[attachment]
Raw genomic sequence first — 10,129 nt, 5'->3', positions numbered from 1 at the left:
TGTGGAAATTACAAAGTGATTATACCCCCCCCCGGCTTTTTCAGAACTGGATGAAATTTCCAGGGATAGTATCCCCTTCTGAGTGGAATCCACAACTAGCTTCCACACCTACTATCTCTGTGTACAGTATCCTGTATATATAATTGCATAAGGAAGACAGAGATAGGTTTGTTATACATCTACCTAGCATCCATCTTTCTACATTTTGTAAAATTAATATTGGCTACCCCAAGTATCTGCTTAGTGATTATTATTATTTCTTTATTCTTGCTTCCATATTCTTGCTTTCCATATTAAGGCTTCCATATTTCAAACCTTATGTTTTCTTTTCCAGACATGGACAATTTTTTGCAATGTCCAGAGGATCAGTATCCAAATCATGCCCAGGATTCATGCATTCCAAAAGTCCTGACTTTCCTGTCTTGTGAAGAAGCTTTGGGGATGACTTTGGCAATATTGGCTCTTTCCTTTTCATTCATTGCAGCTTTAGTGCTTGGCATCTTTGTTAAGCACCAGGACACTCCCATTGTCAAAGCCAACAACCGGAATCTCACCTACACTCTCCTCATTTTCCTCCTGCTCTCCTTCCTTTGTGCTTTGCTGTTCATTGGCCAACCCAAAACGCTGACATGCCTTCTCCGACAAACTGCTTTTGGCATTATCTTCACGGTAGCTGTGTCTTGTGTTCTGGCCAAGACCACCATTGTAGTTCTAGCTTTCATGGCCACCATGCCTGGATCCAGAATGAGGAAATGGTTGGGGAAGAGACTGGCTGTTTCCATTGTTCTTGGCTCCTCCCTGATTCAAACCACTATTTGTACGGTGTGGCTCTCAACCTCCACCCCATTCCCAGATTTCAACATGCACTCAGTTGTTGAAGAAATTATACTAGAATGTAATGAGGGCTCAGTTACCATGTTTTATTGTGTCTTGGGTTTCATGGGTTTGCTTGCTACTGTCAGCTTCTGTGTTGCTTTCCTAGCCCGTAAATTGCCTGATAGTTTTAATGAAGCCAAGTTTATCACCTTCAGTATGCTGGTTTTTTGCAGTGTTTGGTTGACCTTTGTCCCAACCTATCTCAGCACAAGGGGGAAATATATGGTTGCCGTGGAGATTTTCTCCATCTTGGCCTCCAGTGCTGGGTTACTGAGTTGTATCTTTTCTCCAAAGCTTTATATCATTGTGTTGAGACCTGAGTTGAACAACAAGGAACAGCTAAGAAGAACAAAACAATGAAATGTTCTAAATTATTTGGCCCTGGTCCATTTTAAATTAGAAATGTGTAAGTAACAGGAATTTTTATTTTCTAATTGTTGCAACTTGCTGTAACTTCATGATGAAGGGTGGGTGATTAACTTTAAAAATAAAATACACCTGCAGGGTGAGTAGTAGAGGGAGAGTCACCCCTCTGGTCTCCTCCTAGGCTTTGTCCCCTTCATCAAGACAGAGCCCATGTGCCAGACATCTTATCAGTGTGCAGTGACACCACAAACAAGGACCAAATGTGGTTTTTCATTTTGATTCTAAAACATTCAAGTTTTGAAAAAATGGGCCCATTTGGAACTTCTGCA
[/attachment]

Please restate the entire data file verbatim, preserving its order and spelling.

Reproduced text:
Raw genomic sequence first — 10,129 nt, 5'->3', positions numbered from 1 at the left:
TGTGGAAATTACAAAGTGATTATACCCCCCCCCGGCTTTTTCAGAACTGGATGAAATTTCCAGGGATAGTATCCCCTTCTGAGTGGAATCCACAACTAGCTTCCACACCTACTATCTCTGTGTACAGTATCCTGTATATATAATTGCATAAGGAAGACAGAGATAGGTTTGTTATACATCTACCTAGCATCCATCTTTCTACATTTTGTAAAATTAATATTGGCTACCCCAAGTATCTGCTTAGTGATTATTATTATTTCTTTATTCTTGCTTCCATATTCTTGCTTTCCATATTAAGGCTTCCATATTTCAAACCTTATGTTTTCTTTTCCAGACATGGACAATTTTTTGCAATGTCCAGAGGATCAGTATCCAAATCATGCCCAGGATTCATGCATTCCAAAAGTCCTGACTTTCCTGTCTTGTGAAGAAGCTTTGGGGATGACTTTGGCAATATTGGCTCTTTCCTTTTCATTCATTGCAGCTTTAGTGCTTGGCATCTTTGTTAAGCACCAGGACACTCCCATTGTCAAAGCCAACAACCGGAATCTCACCTACACTCTCCTCATTTTCCTCCTGCTCTCCTTCCTTTGTGCTTTGCTGTTCATTGGCCAACCCAAAACGCTGACATGCCTTCTCCGACAAACTGCTTTTGGCATTATCTTCACGGTAGCTGTGTCTTGTGTTCTGGCCAAGACCACCATTGTAGTTCTAGCTTTCATGGCCACCATGCCTGGATCCAGAATGAGGAAATGGTTGGGGAAGAGACTGGCTGTTTCCATTGTTCTTGGCTCCTCCCTGATTCAAACCACTATTTGTACGGTGTGGCTCTCAACCTCCACCCCATTCCCAGATTTCAACATGCACTCAGTTGTTGAAGAAATTATACTAGAATGTAATGAGGGCTCAGTTACCATGTTTTATTGTGTCTTGGGTTTCATGGGTTTGCTTGCTACTGTCAGCTTCTGTGTTGCTTTCCTAGCCCGTAAATTGCCTGATAGTTTTAATGAAGCCAAGTTTATCACCTTCAGTATGCTGGTTTTTTGCAGTGTTTGGTTGACCTTTGTCCCAACCTATCTCAGCACAAGGGGGAAATATATGGTTGCCGTGGAGATTTTCTCCATCTTGGCCTCCAGTGCTGGGTTACTGAGTTGTATCTTTTCTCCAAAGCTTTATATCATTGTGTTGAGACCTGAGTTGAACAACAAGGAACAGCTAAGAAGAACAAAACAATGAAATGTTCTAAATTATTTGGCCCTGGTCCATTTTAAATTAGAAATGTGTAAGTAACAGGAATTTTTATTTTCTAATTGTTGCAACTTGCTGTAACTTCATGATGAAGGGTGGGTGATTAACTTTAAAAATAAAATACACCTGCAGGGTGAGTAGTAGAGGGAGAGTCACCCCTCTGGTCTCCTCCTAGGCTTTGTCCCCTTCATCAAGACAGAGCCCATGTGCCAGACATCTTATCAGTGTGCAGTGACACCACAAACAAGGACCAAATGTGGTTTTTCATTTTGATTCTAAAACATTCAAGTTTTGAAAAAATGGGCCCATTTGGAACTTCTGCA